"You're searching for ways to score points every week, and whatever you have to do to do that, that's what you fall back on," he told me. "It's gonna change week-to-week. You say, 'OK, this is what we need to do to win in Week 1,' and if you win, it's great. And if you lose, it's not so good, and you say, 'We gotta change that, that didn't work.' If you win, you say, 'OK, great, we have to do more of those things.' And hopefully by the 16th week of the year, you're at a point where you say, 'We've tried all these things and we've settled into what we do well.' "
For a group with plenty of returnees from a Super Bowl team, it's been the few changes that have made all the difference. The losses of Waters and Matt Light, and the spotty health of country-tough All-Pro Logan Mankins have been felt on the offensive line. And the transition at offensive coordinator from Bill O'Brien, whom scouts say liked to play an inside-out game, to Josh McDaniels, who's more comfortable playing outside-in, hasn't been entirely smooth.
Trying to turn Brandon Lloyd into a deep threat hasn't worked to this point. As the first NFC exec said, "He's not a RAC (run after catch) guy, not a top-end speed guy, and you don't worry about him running by you; if he's your third guy, you've got a receiving core." The AFC exec called Lloyd "an average No. 2 receiver." But the real problem here might just be something that, the Patriots would hope, naturally works itself out.
"I just don't think those two tight ends are healthy," the AFC exec said. "Those guys are the matchup guys. Outside the numbers, no one poses a real matchup threat. The biggest problem they pose is the tight ends and Welker; it's a middle-of-the-field offense. Once those guys are healthy again, they'll be good. They're moving the ball. I just think the tight ends need to be healthy."
Now, for some perspective. The Patriots are 4-3. Last year, they were 5-3 at the midway point, and didn't lose again until the Super Bowl. The way the schedule sets up, it's not all that difficult to envision New England going into a Monday night showdown with the Houston Texans in December at 9-3.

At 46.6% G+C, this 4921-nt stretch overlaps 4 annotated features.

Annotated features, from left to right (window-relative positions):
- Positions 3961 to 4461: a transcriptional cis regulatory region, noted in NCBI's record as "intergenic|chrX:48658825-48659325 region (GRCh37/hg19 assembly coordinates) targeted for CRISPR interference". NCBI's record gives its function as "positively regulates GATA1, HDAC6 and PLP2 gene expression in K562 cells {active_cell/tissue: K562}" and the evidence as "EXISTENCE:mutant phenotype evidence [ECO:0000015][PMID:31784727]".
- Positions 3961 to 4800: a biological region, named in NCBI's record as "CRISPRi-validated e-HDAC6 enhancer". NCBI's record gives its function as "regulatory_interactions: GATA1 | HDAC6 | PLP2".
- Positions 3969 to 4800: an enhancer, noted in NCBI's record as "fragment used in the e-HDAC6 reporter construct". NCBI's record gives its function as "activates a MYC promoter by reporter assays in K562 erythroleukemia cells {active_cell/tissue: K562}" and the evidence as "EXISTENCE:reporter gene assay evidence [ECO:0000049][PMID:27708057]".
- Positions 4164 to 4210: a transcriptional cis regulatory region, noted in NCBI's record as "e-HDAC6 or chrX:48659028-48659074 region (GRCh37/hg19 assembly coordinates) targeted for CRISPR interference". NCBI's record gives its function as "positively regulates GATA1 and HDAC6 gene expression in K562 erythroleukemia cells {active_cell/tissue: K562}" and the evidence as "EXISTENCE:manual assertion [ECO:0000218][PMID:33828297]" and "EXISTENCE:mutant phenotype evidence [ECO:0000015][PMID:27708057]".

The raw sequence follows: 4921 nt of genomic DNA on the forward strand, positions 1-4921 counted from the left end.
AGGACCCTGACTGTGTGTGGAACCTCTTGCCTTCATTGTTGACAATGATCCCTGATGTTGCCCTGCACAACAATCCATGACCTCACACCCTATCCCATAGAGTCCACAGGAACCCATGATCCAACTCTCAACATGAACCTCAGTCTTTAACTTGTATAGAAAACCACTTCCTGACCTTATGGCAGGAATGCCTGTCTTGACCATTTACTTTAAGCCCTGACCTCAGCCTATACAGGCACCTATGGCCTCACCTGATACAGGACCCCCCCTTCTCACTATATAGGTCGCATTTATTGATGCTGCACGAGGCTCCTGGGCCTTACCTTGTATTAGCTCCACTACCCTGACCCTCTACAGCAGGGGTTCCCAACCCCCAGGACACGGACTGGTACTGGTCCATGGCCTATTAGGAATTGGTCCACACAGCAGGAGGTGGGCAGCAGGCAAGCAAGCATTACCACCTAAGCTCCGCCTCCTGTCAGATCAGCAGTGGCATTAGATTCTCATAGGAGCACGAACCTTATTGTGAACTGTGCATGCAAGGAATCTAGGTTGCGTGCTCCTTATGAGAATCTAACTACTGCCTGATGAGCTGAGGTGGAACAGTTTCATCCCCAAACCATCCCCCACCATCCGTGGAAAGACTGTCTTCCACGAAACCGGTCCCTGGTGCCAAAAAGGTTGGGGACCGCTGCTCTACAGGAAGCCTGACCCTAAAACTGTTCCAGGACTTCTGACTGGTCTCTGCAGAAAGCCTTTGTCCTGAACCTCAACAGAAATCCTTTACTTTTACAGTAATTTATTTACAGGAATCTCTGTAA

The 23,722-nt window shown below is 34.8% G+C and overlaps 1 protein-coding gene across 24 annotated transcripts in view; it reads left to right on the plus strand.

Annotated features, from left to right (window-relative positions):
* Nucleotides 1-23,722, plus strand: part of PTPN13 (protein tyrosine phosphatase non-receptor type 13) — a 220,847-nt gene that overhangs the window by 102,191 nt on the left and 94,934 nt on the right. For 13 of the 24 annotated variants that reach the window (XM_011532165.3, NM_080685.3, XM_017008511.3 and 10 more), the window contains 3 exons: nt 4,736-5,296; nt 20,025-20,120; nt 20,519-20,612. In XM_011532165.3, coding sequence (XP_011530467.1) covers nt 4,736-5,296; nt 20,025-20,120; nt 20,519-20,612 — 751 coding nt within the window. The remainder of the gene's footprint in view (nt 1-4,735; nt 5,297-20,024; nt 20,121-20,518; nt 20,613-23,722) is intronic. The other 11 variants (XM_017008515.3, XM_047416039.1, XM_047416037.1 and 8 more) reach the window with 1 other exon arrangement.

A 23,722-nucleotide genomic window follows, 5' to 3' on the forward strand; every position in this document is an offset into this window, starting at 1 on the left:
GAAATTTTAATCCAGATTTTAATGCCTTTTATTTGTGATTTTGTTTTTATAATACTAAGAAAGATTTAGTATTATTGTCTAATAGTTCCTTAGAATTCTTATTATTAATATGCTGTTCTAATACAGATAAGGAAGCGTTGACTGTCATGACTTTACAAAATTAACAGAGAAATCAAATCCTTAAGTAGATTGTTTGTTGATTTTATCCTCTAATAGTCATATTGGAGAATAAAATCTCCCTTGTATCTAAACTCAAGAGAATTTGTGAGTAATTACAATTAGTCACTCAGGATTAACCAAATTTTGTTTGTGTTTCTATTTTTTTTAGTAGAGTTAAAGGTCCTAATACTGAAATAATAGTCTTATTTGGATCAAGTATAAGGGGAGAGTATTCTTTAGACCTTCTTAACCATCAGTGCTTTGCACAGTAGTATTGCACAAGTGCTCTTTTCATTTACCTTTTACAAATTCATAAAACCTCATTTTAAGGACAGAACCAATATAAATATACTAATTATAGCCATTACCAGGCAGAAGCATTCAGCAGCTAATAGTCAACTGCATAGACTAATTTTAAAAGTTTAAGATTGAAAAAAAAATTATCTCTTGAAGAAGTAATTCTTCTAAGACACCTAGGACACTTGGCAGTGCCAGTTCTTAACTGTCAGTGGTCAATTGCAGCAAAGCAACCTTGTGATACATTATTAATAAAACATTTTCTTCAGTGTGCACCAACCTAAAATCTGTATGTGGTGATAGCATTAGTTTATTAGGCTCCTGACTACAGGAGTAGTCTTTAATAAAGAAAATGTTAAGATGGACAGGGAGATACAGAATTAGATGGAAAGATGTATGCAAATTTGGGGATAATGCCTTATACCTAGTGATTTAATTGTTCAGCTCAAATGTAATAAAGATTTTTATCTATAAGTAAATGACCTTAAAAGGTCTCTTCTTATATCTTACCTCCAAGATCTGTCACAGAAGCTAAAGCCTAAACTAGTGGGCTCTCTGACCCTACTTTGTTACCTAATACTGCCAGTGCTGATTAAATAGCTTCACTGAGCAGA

All of this, of course, isn't according to plan. But maybe Brady said it best in our conversation: "I mean, everyone thinks they have an idea of what they are at the start of the year. But sometimes you have to adjust to your personnel. The teams you're playing are different. You're searching for a way."
On offense, the Patriots still need find their way. On defense, they'll have to patch it together, like they did last year, with personnel problems that aren't going away.
When you add it all up, the Pats still figure to be there in January. How they grow now will decide what happens when they get there.
Players on the spot
Dallas Cowboys ILB Dan Connor: Losing Sean Lee creates an all-hands-on-deck situation for Dallas, starting on Sunday against the rival New York Giants. Defensive coordinator Rob Ryan has called Lee the defense's "brain." Bruce Carter takes over the calls and checks. Connor gets the snaps. One Cowboys official called Connor a "smart player. Not the same athlete, or as instinctive, but physical and tough. Sean Lee is rare, and hard to replace with one guy." Still, Connor will be vital.